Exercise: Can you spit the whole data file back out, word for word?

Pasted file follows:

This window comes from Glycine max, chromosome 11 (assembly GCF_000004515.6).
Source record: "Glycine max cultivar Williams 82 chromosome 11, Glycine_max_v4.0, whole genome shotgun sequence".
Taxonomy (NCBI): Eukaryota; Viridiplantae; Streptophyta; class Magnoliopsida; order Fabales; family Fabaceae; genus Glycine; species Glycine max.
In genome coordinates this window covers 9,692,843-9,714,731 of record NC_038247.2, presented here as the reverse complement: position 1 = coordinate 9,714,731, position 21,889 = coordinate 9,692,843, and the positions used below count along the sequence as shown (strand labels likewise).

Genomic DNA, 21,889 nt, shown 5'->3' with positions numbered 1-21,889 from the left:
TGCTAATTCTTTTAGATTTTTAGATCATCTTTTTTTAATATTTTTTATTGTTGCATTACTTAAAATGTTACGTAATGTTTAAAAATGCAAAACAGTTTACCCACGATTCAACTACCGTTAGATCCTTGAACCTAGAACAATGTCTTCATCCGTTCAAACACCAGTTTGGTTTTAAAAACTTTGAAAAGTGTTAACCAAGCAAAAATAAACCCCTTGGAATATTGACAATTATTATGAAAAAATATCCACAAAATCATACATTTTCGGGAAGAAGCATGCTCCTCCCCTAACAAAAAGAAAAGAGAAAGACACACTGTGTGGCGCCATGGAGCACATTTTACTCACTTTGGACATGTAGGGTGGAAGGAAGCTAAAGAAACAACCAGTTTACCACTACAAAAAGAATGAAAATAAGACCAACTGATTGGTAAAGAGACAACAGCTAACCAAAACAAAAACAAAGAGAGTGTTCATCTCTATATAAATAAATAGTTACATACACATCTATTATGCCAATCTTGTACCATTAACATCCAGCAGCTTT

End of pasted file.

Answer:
This window comes from Glycine max, chromosome 11 (assembly GCF_000004515.6).
Source record: "Glycine max cultivar Williams 82 chromosome 11, Glycine_max_v4.0, whole genome shotgun sequence".
Taxonomy (NCBI): Eukaryota; Viridiplantae; Streptophyta; class Magnoliopsida; order Fabales; family Fabaceae; genus Glycine; species Glycine max.
In genome coordinates this window covers 9,692,843-9,714,731 of record NC_038247.2, presented here as the reverse complement: position 1 = coordinate 9,714,731, position 21,889 = coordinate 9,692,843, and the positions used below count along the sequence as shown (strand labels likewise).

Genomic DNA, 21,889 nt, shown 5'->3' with positions numbered 1-21,889 from the left:
TGCTAATTCTTTTAGATTTTTAGATCATCTTTTTTTAATATTTTTTATTGTTGCATTACTTAAAATGTTACGTAATGTTTAAAAATGCAAAACAGTTTACCCACGATTCAACTACCGTTAGATCCTTGAACCTAGAACAATGTCTTCATCCGTTCAAACACCAGTTTGGTTTTAAAAACTTTGAAAAGTGTTAACCAAGCAAAAATAAACCCCTTGGAATATTGACAATTATTATGAAAAAATATCCACAAAATCATACATTTTCGGGAAGAAGCATGCTCCTCCCCTAACAAAAAGAAAAGAGAAAGACACACTGTGTGGCGCCATGGAGCACATTTTACTCACTTTGGACATGTAGGGTGGAAGGAAGCTAAAGAAACAACCAGTTTACCACTACAAAAAGAATGAAAATAAGACCAACTGATTGGTAAAGAGACAACAGCTAACCAAAACAAAAACAAAGAGAGTGTTCATCTCTATATAAATAAATAGTTACATACACATCTATTATGCCAATCTTGTACCATTAACATCCAGCAGCTTT